27.       ACTED. "Indonesia: Partnerships in combating child labor." acted.org [online] June 6, 2012 [cited June 2, 2015]; http://www.acted.org/en/indonesia-partnerships-combating-child-labor.

28.       U.S. Embassy- Jakarta. reporting, January 16, 2015.

29.       U.S. Embassy- Jakarta official. E-mail communication to USDOL official. March 9, 2016.

30.       "Children struggle to survive on Jakarta's streets." The Jakarta Post, Jakarta, April 2, 2016; http://www.thejakartapost.com/news/2016/04/02/children-struggle-survive-jakarta-s-streets.html.

31.       Rizky Amelia and Ezra Sihite. "Underage drivers rule the road by night." ilo.org [online] October 31, 2012 [cited October 13, 2015]; http://www.ilo.org/jakarta/info/public/WCMS_220071/lang--en/index.htm.

32.       Baines, M. "The children of the dump." The Jakarta Post, Jakarta, March 4, 2013; http://www.thejakartapost.com/news/2013/03/04/the-children-dump.html.

33.       Agence France-Presse. "As garbage mountains rise, Indonesian capital faces waste crisis." Daily Mail, December 13, 2015. http://www.dailymail.co.uk/wires/afp/article-3357961/As-garbage-mountains-rise-Indonesian-capital-faces-waste-crisis.html.

34.       Deutsche Welle. "Indonesia's Child Jockeys Labor Away." www.dw.com [online] September 23, 2013 [cited October 25, 2016]; http://www.dw.de/indonesias-child-jockeys-labor-away/a-17056618.

35.       Agence France-Presse. "Child jockeys, big stakes on Indonesia's horse-racing island." [online] November 1, 2014, [cited February 2, 2017]; http://sports.yahoo.com/news/child-jockeys-big-stakes-indonesias-horse-racing-island-045723853--rah.html.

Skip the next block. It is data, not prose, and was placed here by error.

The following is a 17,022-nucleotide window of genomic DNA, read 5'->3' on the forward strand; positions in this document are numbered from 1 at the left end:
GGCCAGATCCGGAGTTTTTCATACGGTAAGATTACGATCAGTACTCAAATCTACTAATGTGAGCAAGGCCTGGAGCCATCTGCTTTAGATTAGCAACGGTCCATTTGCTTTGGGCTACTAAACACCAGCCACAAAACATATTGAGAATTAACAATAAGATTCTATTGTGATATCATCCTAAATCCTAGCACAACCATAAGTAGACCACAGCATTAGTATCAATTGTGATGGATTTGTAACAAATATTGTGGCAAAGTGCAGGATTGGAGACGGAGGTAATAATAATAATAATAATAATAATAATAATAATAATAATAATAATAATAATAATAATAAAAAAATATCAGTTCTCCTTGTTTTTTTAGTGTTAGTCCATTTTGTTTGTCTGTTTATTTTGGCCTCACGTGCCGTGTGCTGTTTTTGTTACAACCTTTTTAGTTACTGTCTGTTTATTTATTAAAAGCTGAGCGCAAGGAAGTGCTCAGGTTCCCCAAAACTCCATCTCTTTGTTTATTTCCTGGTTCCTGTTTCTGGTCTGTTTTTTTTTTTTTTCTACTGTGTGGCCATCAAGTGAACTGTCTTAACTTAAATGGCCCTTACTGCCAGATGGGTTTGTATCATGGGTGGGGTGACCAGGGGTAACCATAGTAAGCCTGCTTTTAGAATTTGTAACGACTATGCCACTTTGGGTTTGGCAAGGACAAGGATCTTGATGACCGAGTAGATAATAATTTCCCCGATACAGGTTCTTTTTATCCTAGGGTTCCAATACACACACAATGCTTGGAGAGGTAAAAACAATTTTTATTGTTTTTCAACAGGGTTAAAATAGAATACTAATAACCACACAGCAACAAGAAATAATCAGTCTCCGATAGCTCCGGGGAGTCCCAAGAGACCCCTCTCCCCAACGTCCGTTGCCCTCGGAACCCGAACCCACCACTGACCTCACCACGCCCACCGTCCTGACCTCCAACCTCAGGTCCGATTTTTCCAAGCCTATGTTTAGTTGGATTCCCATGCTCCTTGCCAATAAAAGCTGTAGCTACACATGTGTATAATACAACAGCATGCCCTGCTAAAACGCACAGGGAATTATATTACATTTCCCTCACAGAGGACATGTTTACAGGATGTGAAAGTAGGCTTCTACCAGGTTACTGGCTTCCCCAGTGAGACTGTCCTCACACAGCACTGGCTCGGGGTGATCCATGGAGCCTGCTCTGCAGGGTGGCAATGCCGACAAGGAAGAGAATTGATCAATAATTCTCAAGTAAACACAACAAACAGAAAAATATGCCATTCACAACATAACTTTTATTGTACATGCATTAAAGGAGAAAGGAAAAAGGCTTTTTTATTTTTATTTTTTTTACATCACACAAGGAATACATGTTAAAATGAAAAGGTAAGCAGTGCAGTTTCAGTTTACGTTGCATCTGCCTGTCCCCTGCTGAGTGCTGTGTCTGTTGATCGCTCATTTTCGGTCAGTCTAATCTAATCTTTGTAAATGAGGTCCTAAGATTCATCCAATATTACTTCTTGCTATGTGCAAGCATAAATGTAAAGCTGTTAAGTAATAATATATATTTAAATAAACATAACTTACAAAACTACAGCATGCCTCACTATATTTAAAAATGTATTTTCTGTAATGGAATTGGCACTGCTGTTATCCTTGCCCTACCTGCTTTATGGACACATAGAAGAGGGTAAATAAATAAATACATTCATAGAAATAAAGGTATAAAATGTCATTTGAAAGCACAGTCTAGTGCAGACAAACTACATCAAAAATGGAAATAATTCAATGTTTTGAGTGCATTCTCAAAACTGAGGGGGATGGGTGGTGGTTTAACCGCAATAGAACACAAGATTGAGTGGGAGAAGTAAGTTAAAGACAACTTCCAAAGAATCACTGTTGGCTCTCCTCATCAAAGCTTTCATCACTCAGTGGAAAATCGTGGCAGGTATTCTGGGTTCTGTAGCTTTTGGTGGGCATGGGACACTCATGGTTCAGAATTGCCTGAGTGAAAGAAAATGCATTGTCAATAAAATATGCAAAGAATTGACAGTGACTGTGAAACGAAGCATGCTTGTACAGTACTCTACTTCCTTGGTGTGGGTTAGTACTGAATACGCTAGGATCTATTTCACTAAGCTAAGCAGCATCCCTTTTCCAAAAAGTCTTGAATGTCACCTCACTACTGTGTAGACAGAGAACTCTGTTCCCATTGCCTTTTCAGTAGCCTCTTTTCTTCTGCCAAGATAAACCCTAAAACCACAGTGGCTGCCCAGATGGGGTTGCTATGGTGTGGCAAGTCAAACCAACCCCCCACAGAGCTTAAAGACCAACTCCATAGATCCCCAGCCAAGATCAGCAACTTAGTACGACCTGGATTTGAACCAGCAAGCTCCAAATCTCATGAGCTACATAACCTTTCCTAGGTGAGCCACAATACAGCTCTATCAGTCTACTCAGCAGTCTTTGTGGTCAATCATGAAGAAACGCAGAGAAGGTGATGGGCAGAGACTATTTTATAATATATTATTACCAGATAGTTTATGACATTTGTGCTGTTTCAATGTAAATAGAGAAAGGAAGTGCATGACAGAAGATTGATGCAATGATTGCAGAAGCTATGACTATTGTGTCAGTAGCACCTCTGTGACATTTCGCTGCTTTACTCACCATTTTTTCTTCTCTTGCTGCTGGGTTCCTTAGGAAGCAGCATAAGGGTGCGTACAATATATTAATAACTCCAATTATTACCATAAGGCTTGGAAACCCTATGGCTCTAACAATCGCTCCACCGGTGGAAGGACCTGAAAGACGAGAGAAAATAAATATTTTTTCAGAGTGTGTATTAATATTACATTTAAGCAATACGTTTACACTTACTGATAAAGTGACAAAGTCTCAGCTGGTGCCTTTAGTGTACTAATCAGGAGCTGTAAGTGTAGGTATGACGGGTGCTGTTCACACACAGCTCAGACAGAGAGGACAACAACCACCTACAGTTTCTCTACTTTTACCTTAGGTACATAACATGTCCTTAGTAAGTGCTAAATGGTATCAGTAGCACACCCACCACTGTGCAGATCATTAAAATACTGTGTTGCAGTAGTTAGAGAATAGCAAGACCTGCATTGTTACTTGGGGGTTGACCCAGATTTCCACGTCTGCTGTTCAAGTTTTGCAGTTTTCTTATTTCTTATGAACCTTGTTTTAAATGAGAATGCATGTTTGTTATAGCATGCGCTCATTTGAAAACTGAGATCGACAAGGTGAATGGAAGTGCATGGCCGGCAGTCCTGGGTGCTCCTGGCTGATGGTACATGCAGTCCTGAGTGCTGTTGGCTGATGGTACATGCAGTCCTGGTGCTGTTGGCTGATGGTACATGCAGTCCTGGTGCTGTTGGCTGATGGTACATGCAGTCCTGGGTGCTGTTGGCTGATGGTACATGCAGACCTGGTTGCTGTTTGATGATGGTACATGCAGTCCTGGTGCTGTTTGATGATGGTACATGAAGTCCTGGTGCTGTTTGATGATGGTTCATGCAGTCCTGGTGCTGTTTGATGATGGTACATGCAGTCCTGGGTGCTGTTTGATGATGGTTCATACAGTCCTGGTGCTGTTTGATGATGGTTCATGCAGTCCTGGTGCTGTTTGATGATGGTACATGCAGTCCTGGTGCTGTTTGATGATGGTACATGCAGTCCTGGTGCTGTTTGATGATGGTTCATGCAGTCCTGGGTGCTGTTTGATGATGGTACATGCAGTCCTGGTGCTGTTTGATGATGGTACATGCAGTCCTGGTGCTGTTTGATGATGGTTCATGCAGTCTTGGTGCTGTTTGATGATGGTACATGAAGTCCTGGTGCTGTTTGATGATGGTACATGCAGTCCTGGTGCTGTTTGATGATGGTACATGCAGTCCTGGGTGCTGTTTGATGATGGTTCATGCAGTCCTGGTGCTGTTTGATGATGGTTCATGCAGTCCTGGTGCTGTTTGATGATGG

36.       Reuters. "Indonesia's child jockeys brave danger for cash and glory." [online] November 24, 2012 [cited October 3, 2015]; http://www.reuters.com/article/2012/11/24/us-indonesia-child-jockeys-idUSBRE8AN03A20121124.

37.       The Independent. "Indonesia's five-year-old child jockeys stare down death to stave off poverty." [online] August 9, 2014, [cited May 17, 2016]; http://www.independent.co.uk/news/world/asia/indonesias-fiveyearold-child-jockeys-stare-down-death-to-stave-off-poverty-9652560.html.

38.       ILO-IPEC. PROMOTE: Decent Work for Domestic Workers to End Child Domestic Work. Project Proposal. Jakarta; 2013. [Source on file].

39.       U.S. Embassy- Jakarta. reporting, January 22, 2016.

40.       Integrated Regional Information Networks. "Missing children raise trafficking concerns." IRINnews.org [online] April 9, 2012 [cited June 2, 2015]; http://www.irinnews.org/Report/95250/INDONESIA-Missing-children-raise-trafficking-concerns.

41.       "Don't fall for child beggar scam, officials warn following syndicate crackdown." The Jakarta Post, Jakarta, 2016; http://www.thejakartapost.com/news/2016/03/27/dont-fall-child-beggar-scam-officials-warn-following-syndicate-crackdown.html.

42.       McNamara, K. "Child Street Beggars Are Often Enslaved." Free the Slaves. 2013; http://www.freetheslaves.net/child-street-beggars-are-often-enslaved/.

43.       "Greater Jakarta: Children rented out, forced to beg." The Jakarta Post, Jakarta, March 26, 2016; http://www.thejakartapost.com/news/2016/03/26/greater-jakarta-children-rented-out-forced-beg.html.

44.       U.S. Embassy- Jakarta. reporting, November 6, 2015.

45.       U.S. Embassy- Jakarta. reporting, February 12, 2016.

46.       U.S. Department of State. "Indonesia," in Trafficking in Persons Report- 2015. Washington, DC; July 27, 2015; http://www.state.gov/documents/organization/245365.pdf.

47.       ECPAT Indonesia. Global Study on Sexual Exploitation of Children in Travel and Tourism. June 2016; http://www.ecpat.org/wp-content/uploads/2016/10/3.-SECTT-INDONESIA.pdf.